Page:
Thursday, October 30, 2008

Judge to Wendy: "Pay Up"

My guess is that the biggest line-item in the budget at Wendy McCaw's News-Press these days is not newsprint nor ink, but rather money paid to lawyers. Both hers and those of the people she has gone after in court.

On Wednesday afternoon an Orange County Superior Court judge ordered McCaw to pay Susan Paterno $159,436 in attorney's fees and costs.

McCaw had sued Paterno who had authored an article that appeared in the December 2006 edition of the American Journalism Review entitled, "Santa Barbara Smackdown" The article offered a behind-the-scenes look at the turmoil embroiling the News-Press. The article described McCaw's efforts to silence criticism by filing or threatening to file libel lawsuits. McCaw through Ampersand Publishing, her wholly owned corporation which in turn owns the Santa Barbara News-Press, had alleged that Paterno had committed libel and trade disparagement.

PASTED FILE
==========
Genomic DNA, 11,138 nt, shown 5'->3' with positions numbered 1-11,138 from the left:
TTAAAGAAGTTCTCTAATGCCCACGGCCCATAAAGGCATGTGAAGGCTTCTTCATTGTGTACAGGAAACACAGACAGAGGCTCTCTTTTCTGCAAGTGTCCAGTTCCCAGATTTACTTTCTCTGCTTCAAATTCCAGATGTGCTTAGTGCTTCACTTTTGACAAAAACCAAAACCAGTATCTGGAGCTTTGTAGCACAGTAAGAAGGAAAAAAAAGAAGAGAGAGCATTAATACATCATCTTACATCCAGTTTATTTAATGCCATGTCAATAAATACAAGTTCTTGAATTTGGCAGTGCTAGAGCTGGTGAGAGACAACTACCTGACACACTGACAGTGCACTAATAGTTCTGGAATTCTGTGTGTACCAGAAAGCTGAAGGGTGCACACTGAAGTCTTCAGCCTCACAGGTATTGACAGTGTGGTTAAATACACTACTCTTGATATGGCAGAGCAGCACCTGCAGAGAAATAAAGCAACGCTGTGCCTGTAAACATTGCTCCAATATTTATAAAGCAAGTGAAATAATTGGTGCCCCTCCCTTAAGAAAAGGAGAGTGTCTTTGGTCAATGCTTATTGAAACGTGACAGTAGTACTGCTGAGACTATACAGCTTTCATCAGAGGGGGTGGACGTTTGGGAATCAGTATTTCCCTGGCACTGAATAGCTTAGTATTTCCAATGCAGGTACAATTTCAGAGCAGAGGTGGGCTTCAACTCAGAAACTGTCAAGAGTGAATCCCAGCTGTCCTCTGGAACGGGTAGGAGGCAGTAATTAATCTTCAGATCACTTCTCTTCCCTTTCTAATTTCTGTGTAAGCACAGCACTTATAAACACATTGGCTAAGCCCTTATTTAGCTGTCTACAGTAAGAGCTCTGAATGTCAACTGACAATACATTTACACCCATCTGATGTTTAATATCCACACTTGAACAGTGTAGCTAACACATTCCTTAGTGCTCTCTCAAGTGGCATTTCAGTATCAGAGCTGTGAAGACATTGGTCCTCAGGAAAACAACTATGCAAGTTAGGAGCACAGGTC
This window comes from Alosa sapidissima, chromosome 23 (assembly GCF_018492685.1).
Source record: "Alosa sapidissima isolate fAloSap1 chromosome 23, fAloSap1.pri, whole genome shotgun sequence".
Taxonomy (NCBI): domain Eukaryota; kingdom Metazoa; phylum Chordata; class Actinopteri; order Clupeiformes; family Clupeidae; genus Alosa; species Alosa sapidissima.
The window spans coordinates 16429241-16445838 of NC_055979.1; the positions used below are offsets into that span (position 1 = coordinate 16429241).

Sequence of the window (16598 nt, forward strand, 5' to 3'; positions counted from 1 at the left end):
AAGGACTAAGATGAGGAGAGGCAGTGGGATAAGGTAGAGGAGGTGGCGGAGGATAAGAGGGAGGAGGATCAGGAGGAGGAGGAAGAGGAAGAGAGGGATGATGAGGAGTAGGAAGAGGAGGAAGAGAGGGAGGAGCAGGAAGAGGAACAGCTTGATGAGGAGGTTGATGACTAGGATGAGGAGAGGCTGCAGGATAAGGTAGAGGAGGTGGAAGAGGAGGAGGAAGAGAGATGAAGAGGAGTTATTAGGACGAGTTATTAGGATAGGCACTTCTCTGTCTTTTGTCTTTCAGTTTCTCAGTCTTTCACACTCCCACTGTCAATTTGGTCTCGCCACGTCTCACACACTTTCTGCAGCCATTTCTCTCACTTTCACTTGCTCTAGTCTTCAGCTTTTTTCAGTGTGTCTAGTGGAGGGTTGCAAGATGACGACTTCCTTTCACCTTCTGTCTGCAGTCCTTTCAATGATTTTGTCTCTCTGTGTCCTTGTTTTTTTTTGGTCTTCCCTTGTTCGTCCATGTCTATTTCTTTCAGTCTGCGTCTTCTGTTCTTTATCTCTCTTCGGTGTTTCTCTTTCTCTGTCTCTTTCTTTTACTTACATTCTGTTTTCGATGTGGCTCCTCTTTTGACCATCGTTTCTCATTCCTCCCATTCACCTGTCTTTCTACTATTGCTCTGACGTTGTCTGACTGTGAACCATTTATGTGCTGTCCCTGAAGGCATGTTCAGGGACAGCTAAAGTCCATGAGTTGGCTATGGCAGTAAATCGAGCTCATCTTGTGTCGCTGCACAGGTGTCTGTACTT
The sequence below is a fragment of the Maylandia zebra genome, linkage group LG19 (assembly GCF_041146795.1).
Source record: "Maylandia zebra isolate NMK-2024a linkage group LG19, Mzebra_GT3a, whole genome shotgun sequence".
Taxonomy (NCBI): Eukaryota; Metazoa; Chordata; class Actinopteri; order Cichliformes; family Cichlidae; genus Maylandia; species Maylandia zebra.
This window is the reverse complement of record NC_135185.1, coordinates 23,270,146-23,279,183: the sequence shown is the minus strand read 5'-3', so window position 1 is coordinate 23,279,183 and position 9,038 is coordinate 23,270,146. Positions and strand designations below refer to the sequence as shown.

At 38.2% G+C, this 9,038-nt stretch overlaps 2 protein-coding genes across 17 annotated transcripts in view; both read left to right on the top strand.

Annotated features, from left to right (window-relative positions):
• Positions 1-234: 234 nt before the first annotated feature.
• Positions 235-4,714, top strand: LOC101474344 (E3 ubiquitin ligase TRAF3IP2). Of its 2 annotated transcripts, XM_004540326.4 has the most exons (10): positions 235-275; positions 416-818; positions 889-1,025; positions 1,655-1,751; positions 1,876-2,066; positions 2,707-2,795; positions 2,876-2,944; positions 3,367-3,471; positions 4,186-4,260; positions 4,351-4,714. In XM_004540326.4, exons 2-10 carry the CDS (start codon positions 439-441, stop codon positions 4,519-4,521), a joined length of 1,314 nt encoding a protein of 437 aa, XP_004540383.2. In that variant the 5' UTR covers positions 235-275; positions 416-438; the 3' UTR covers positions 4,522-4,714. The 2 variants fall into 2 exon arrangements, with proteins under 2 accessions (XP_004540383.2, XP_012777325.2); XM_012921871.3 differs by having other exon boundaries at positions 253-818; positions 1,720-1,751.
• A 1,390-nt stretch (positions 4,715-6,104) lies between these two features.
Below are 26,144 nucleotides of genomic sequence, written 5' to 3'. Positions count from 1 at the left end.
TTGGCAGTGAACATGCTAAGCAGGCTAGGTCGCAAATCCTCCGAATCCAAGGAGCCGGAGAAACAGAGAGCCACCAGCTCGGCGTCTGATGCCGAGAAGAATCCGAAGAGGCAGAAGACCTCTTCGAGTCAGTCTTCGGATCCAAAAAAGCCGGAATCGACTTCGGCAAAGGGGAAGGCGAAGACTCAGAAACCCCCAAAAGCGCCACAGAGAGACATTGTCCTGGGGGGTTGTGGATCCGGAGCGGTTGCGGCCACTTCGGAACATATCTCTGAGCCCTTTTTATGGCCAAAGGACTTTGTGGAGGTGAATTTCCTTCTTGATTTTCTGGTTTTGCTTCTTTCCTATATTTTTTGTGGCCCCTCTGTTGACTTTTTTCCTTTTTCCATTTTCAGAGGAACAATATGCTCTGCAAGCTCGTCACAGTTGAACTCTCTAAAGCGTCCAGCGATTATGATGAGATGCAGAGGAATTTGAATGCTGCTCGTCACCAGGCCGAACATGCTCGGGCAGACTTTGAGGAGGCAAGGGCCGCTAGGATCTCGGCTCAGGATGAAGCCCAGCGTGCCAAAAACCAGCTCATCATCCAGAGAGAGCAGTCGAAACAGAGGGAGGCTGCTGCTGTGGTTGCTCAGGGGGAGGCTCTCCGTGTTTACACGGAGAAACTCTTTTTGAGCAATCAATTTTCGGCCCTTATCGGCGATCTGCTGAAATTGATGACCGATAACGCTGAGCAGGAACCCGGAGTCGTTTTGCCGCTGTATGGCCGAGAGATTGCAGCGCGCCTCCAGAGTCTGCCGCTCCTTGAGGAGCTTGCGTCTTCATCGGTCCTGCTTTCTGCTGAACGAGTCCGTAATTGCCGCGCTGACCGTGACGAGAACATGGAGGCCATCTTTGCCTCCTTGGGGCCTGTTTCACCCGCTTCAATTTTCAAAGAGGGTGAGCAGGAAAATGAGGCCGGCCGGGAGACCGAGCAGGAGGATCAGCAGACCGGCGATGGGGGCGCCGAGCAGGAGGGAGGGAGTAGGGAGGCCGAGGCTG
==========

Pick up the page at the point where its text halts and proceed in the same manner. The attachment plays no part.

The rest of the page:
Paterno filed a motion to dismiss the suit under California's anti-SLAPP statute. "SLAPP" is an acronym for strategic lawsuit against public participation. The purpose of the anti-SLAPP law is to protect individuals from being dragged through the courts because they exercised their constitutional rights.

Paterno won her SLAPP motion which entitled her to recover the attorney's fees and costs she had expended in defending against McCaw's lawsuit.

According to Shelly Hurwitz of the firm of Holland & Knight in Los Angeles, who represents Paterno in the lawsuit, Paterno had asked for approximately $307,000 in fees, so the judge's award represents a little over half of what she requested.

So, let's just assume for the moment that McCaw spent roughly the same amount in prosecuting this lawsuit that went nowhere that Paterno expended in defending it. That would mean that McCaw's bill for legal fees, both her own and those of Paterno, approached nearly half a million dollars.

That comes directly on the heels of yesterday's news that McCaw and the City of Santa Barbara settled her lawsuit against it for a violation of the Brown Act with a condition that each side was to be responsible for their own attorney's fees.

You could hire a lot of good reporters and editors and do a lot of good journalism with that kind of money. But Wendy McCaw seems to have other priorities these days.